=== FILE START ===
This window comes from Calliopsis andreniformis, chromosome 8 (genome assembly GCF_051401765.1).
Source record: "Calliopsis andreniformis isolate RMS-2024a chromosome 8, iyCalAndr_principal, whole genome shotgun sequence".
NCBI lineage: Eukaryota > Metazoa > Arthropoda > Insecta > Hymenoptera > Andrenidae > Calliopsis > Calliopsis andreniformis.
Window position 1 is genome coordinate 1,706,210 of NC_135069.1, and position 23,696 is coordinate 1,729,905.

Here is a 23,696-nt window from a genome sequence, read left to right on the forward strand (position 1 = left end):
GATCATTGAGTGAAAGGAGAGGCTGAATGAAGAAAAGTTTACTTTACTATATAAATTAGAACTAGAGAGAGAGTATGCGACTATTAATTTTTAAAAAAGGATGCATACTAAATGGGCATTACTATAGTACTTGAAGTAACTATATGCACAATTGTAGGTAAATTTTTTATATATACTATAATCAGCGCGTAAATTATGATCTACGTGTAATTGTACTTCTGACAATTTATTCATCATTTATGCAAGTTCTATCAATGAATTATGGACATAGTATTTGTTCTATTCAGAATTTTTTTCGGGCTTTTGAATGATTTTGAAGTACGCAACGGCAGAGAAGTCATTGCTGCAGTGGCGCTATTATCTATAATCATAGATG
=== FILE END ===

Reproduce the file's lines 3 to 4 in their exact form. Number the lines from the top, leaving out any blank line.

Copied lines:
NCBI lineage: Eukaryota > Metazoa > Arthropoda > Insecta > Hymenoptera > Andrenidae > Calliopsis > Calliopsis andreniformis.
Window position 1 is genome coordinate 1,706,210 of NC_135069.1, and position 23,696 is coordinate 1,729,905.